Sunday, November 19, 2017

Money, Gains & Rejection

The lectionary gospel today is part of a series of parables in Matthew seeking to illustrate what the realm of heaven is like. I understand the realm of heaven not as some future event but as a way of life for now. These stories in the gospel often expose selfish and uncaring ways. They become pointers towards a better way of living; directions for a good life. Realistically, the goal, the desired outcome, will never be reached, humanness is far from perfect. It is something to be strived towards.

Today’s story is about a rich man (Matthew 25:14-30). He was going to undertake a journey so entrusted his money to his slaves. He gave them five, two and one talent respectively. When he returned, the two slaves with the larger amounts had both doubled their money and received praise. The third had kept the money safe but received scorn.

I have often heard it interpreted that God gives talents and it is the responsibility of the recipient to increase those talents. However, today I am rejecting that interpretation and subverting the parable. I read it as a critique of practices of the day, with lessons to be learned for contemporary society.

I want to start by saying, and I have said it many times before, that it is a mistake to assign roles for the characters in a parable. In this parable to read God as the rich landowner leads to problems. The character of the landowner is not how one would want to envisage in a divine being.

Firstly, the landowner was absent —he was going away and leaving his people. Secondly, the landowner is described as a harsh man. Thirdly, the man gets rich through the work of others, “I reap where I did not sow, and gather where I did not scatter” (26). Therefore, if it is assumed that the landowner equates to God, it can also be assumed that these attributes belong to God. I find it much better to see the parable simply as a story told to illustrate a point.

In the time this story was written a talent was a unit of money. It is not about whether one can sing or is a good artist. That is a contemporary usage of the word talent. This is not a parable about using one’s gifts but about money-making.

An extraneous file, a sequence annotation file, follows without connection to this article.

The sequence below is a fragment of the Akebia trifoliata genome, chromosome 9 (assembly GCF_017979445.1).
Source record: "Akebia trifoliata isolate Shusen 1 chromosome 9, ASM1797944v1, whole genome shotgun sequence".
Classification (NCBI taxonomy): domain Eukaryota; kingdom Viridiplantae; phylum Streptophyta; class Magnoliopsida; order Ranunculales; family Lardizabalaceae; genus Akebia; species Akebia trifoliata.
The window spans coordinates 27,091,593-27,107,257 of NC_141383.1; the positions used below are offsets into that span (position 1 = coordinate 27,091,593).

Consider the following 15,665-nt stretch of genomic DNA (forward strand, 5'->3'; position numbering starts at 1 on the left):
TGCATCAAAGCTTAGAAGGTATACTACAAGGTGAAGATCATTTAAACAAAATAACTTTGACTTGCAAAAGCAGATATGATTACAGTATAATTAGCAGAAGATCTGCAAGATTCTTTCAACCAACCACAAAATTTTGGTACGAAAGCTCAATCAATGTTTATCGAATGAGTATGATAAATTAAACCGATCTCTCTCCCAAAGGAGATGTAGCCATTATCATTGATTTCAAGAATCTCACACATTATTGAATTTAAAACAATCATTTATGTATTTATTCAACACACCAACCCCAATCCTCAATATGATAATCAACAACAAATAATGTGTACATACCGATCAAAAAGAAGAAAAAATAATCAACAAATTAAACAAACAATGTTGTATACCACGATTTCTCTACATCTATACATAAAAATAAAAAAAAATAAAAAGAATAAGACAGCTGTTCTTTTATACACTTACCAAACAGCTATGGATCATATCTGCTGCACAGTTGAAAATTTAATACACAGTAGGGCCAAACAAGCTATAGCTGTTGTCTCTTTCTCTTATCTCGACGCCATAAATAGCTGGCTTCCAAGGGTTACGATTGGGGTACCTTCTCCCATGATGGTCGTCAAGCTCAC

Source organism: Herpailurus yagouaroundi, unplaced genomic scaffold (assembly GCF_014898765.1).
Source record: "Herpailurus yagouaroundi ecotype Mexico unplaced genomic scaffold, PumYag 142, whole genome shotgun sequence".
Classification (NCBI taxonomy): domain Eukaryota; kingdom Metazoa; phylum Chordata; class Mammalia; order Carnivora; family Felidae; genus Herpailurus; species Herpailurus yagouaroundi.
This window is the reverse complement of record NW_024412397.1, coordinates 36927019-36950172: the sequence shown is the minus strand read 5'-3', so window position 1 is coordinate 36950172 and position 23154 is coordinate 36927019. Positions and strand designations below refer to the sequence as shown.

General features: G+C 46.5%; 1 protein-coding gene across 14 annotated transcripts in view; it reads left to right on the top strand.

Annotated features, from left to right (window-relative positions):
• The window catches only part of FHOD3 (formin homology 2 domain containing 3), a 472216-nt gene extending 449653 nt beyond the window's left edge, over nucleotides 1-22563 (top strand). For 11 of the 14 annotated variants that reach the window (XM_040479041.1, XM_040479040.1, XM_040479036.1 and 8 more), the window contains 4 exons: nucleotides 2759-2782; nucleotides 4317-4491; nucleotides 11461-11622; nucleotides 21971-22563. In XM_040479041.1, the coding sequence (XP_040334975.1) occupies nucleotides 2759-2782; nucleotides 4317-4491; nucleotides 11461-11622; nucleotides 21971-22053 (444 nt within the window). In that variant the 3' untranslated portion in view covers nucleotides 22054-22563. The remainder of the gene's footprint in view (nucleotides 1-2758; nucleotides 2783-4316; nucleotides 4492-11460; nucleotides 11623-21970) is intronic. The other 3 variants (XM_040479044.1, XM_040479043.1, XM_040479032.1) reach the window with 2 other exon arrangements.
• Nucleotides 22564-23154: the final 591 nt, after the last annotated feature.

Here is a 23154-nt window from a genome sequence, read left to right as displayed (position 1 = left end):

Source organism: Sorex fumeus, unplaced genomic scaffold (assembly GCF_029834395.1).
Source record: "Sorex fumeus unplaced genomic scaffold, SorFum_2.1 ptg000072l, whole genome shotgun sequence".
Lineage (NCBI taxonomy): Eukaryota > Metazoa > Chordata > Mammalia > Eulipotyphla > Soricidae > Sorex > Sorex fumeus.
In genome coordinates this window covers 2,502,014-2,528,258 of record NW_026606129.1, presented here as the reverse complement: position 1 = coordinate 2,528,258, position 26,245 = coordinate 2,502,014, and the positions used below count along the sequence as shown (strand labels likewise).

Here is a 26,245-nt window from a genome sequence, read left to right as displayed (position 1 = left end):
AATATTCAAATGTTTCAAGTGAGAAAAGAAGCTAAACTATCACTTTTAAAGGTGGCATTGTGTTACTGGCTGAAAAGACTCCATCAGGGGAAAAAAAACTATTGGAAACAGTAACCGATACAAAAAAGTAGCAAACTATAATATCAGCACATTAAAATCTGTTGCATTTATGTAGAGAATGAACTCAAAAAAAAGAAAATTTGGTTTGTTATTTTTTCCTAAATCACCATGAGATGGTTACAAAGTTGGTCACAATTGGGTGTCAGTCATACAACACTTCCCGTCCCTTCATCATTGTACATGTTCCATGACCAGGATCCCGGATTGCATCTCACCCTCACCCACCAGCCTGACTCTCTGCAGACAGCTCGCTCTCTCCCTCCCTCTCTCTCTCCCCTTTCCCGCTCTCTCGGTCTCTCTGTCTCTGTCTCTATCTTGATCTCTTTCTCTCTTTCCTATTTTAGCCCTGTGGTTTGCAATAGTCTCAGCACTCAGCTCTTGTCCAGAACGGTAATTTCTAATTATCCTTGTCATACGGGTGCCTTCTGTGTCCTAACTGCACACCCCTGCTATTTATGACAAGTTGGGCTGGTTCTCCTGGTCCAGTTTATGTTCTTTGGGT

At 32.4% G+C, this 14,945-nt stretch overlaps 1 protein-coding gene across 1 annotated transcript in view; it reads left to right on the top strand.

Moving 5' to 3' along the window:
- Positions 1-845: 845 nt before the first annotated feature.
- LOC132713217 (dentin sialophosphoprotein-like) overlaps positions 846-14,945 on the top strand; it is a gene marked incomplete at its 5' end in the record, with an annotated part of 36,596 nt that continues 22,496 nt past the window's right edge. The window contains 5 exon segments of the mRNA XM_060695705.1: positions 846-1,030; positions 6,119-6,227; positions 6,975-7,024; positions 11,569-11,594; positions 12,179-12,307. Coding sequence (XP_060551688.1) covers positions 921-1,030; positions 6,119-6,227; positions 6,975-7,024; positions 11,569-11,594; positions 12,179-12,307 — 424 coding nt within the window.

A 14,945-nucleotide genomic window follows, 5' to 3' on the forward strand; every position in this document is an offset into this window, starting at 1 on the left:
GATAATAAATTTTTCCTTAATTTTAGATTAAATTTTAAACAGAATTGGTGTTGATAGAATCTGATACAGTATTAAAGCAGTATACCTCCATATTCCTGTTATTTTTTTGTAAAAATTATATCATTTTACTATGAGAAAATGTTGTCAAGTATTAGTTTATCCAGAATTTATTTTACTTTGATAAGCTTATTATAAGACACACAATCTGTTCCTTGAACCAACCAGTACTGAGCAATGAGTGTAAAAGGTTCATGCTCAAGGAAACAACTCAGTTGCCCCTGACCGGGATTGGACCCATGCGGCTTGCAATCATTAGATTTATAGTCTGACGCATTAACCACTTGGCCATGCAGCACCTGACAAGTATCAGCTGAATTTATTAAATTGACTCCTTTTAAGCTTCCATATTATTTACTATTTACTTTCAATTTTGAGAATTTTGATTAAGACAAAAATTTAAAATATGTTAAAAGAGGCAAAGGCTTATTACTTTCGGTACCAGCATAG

The value of money was equivalent to its weight. One talent was worth 3,000 shekels. It is estimated that it was equivalent to about twenty-years wages for an ordinary worker. Therefore, it was an enormous amount of money the landowner entrusted to the slaves. Together the eight talents would equate to approximately one hundred and sixty years of wages.

Money-makers were not held in high esteem. It was often the case that the rich, the person who owned property, got richer through the work of the poor. Often the workers toiled long hours to enable them to eat and feed their families.

The third slave in this story kept the money safe. He wasn’t dishonest with it. He or she followed the common practice of the time, to bury one’s money to keep it safe. When the landowner discovered what had been done he was angry. He told the slave that he should at least have taken it to the bankers to invest it, thus making some extra money on it as it was lent out. Interestingly, this was a practice that was considered dishonest. It was discouraged and held in disdain particularly as the money was often lent to the poor (Ex. 22:25, Lev. 25:37, Neh. 5:10-11).

In this parable, I am not seeing God reflected in the harsh landowner who sought to get richer. I am not seeing God in the two slaves who made more money to receive praise from the landowner. I find God in the slave who kept safe that entrusted to them. I find God in the one who refused to allow the money to be used to exhort from others. I find God in the one who was rejected and thrown out.

This parable was told by Matthew as a prelude to the crucifixion story. A reflection of a God who, in human form, spoke against those who harmed others and was ultimately abandoned and rejected.

(Photo: Casowaco Retreat Centre, June 2017)